“ABS-CBN Broadcasting Corp. is in a bind after failing to have its legislative franchise approved before the 16th Congress closed shop on June 6.
The Philippines’ largest radio-TV network is now looking down a more difficult road to getting a new, 25-year congressional franchise from the 17th Congress, especially in the face of its spat with President-elect Rodrigo Duterte.
Duterte and his supporters are unhappy about ABS-CBN’s attacks against him during the campaign season.
Two bills were introduced in the 16th Congress for the renewal of ABS-CBN’s franchise granted in March 1995: one by Isabela Rep. Giorgidi Aggabao, filed in September 2014, and another by Baguio Rep. Nicasio M. Aliping Jr., filed in December of the same year.
The bills would renew ABS-CBN’s right to operate TV and radio broadcasting stations in the Philippines through microwave, satellite or whatever means, including the use of new technologies in television and radio systems.
The Inquirer contacted several ABS-CBN executives for comment, but the Lopez-owned broadcast network declined to comment for now.
ABS-CBN’s 25-year franchise expires on March 30, 2020.
A member of the House legislative franchise committee, who declined to be named for lack of authority to speak for the panel, said ABS-CBN had sought the renewal six years before the expiration of its franchise because it didn’t want to risk having to go through the process under an unfriendly administration.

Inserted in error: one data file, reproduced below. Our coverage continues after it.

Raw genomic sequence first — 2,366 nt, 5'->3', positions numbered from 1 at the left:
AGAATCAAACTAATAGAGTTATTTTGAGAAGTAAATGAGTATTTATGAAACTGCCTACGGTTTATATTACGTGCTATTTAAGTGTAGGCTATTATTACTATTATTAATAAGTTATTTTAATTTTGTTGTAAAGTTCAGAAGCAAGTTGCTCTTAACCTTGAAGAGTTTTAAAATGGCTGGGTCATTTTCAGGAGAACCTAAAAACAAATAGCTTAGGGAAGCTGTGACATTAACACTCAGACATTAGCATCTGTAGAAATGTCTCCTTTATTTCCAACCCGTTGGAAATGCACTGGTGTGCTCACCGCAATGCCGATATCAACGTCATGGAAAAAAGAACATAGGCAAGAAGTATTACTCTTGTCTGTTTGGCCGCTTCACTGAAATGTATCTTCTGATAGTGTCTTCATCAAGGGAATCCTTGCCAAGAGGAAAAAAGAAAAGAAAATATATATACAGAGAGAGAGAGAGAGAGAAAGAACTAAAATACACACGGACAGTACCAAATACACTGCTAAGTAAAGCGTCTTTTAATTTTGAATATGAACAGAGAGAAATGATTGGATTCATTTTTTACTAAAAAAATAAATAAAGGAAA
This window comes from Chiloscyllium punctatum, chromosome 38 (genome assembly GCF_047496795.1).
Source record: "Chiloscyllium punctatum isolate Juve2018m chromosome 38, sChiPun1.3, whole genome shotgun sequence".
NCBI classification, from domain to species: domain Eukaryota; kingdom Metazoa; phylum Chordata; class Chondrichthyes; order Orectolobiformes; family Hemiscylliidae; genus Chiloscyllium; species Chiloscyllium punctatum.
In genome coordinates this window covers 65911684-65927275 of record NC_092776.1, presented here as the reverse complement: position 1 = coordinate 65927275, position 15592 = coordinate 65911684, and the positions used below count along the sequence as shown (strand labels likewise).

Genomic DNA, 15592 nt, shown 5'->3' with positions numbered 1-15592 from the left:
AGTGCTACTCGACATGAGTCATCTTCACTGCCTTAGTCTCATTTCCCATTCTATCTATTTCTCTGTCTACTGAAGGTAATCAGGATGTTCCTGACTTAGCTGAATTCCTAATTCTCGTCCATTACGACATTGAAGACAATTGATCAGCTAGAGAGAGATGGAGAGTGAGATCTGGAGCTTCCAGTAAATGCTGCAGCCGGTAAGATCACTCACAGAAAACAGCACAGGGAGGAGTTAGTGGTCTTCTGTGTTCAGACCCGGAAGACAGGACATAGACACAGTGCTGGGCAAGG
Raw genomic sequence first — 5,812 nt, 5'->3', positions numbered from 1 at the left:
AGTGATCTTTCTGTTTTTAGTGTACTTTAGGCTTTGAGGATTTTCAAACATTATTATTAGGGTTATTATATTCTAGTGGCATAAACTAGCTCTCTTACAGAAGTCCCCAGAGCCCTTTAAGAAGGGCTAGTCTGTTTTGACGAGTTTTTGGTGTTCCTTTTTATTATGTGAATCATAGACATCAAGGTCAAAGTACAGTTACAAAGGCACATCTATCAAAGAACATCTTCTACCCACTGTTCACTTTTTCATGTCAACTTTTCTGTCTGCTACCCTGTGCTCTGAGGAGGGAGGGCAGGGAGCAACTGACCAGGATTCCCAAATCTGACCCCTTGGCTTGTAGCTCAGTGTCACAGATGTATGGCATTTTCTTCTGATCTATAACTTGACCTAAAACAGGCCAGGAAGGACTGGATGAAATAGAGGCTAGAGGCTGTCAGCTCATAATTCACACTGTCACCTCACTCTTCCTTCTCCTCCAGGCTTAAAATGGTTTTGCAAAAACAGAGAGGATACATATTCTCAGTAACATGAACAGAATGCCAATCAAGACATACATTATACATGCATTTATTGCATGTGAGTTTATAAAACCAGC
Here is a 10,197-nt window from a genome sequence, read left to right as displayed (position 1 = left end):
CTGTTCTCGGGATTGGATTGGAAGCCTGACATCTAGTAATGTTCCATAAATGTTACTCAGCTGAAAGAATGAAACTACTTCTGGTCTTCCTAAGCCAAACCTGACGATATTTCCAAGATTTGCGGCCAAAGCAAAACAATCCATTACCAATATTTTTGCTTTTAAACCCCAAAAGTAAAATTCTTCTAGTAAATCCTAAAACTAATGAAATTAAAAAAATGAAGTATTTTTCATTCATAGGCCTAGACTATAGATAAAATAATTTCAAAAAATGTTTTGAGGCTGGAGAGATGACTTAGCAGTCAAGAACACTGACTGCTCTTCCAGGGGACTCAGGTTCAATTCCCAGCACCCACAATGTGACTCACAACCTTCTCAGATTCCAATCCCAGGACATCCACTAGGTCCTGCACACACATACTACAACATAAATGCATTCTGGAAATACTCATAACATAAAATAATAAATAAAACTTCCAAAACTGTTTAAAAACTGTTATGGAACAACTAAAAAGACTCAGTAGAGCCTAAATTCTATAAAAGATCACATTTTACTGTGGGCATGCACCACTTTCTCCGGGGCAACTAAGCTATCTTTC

The committee chair, Marikina Rep. Marcelino Teodoro, did not reply to the Inquirer’s calls or text messages seeking comment,” said in the Inquirer’s frontpage last June 11, 2016. (Source: http://business.inquirer.net/210985/abs-cbn-in-a-bind-over-franchise-renewal)

ABS-CBN franchise expires in 2020: Should congress during Duterte admin renew it?

June 12, 2016

ABS-CBN has been accused of being biased against incoming President Rodrigo Duterte. Should the 17th Congress during his administration renew the network’s franchise expiring in 2020?

“Two bills were introduced in the 16th Congress for the renewal of ABS-CBN’s franchise granted in March 1995: one by Isabela Rep. Giorgidi Aggabao, filed in September 2014, and another by Baguio Rep. Nicasio M. Aliping Jr., filed in December of the same year,” INQUIRER.net reported.

“The bills would renew ABS-CBN’s right to operate TV and radio broadcasting stations in the Philippines through microwave, satellite or whatever means, including the use of new technologies in television and radio systems,” the report said.

According to the news website, the Kapamilya network’s 25-year franchise expires on March 30, 2020.

In a press statement posted on Instagram, ABS-CBN confirmed the date of expiry of their franchise.

“ABS-CBN Corporation’s franchise to operate and maintain television and radio broadcasting stations will expire in 2020,” the company said.

The broadcast giant also confirmed Inquirer’s report.

“ABS-CBN opted for an early renewal application in September 2014 and went through the normal legislative process. But due to time constraints, ABS-CBN later decided to withdraw the application with the intent of seeking renewal in the 17th Congress,” the network explained.

The 17th Congress’ term starts on July 25, 2016 and ends on June, 2019.

Duterte and his supporters are unhappy about ABS-CBN’s attacks against him during the campaign season, according to the Inquirer report.